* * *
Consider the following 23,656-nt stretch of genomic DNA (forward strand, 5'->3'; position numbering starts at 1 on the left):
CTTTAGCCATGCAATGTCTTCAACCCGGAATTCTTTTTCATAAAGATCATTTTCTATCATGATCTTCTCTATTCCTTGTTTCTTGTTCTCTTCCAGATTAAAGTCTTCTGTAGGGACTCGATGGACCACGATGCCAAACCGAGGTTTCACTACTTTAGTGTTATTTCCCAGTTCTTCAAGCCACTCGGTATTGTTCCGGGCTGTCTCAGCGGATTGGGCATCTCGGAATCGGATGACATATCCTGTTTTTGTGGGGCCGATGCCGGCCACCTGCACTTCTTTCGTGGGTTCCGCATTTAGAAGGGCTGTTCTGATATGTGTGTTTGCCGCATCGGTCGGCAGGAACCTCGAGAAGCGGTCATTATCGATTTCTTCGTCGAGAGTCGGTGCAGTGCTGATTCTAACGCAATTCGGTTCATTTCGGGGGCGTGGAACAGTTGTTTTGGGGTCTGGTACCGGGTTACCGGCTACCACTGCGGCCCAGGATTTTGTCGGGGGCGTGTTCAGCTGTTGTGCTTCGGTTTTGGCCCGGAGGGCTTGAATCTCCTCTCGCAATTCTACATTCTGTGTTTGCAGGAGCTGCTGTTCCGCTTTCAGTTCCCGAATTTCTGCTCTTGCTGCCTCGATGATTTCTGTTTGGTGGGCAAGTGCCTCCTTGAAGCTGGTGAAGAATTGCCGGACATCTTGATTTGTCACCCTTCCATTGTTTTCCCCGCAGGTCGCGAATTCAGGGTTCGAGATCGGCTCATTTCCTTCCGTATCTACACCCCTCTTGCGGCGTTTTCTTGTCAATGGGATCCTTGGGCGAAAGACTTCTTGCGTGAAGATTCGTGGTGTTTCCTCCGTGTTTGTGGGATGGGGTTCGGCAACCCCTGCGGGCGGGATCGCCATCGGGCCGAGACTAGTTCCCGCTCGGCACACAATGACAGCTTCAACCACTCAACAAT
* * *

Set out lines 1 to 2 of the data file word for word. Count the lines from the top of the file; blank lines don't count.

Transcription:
Consider the following 23,656-nt stretch of genomic DNA (forward strand, 5'->3'; position numbering starts at 1 on the left):
CTTTAGCCATGCAATGTCTTCAACCCGGAATTCTTTTTCATAAAGATCATTTTCTATCATGATCTTCTCTATTCCTTGTTTCTTGTTCTCTTCCAGATTAAAGTCTTCTGTAGGGACTCGATGGACCACGATGCCAAACCGAGGTTTCACTACTTTAGTGTTATTTCCCAGTTCTTCAAGCCACTCGGTATTGTTCCGGGCTGTCTCAGCGGATTGGGCATCTCGGAATCGGATGACATATCCTGTTTTTGTGGGGCCGATGCCGGCCACCTGCACTTCTTTCGTGGGTTCCGCATTTAGAAGGGCTGTTCTGATATGTGTGTTTGCCGCATCGGTCGGCAGGAACCTCGAGAAGCGGTCATTATCGATTTCTTCGTCGAGAGTCGGTGCAGTGCTGATTCTAACGCAATTCGGTTCATTTCGGGGGCGTGGAACAGTTGTTTTGGGGTCTGGTACCGGGTTACCGGCTACCACTGCGGCCCAGGATTTTGTCGGGGGCGTGTTCAGCTGTTGTGCTTCGGTTTTGGCCCGGAGGGCTTGAATCTCCTCTCGCAATTCTACATTCTGTGTTTGCAGGAGCTGCTGTTCCGCTTTCAGTTCCCGAATTTCTGCTCTTGCTGCCTCGATGATTTCTGTTTGGTGGGCAAGTGCCTCCTTGAAGCTGGTGAAGAATTGCCGGACATCTTGATTTGTCACCCTTCCATTGTTTTCCCCGCAGGTCGCGAATTCAGGGTTCGAGATCGGCTCATTTCCTTCCGTATCTACACCCCTCTTGCGGCGTTTTCTTGTCAATGGGATCCTTGGGCGAAAGACTTCTTGCGTGAAGATTCGTGGTGTTTCCTCCGTGTTTGTGGGATGGGGTTCGGCAACCCCTGCGGGCGGGATCGCCATCGGGCCGAGACTAGTTCCCGCTCGGCACACAATGACAGCTTCAACCACTCAACAAT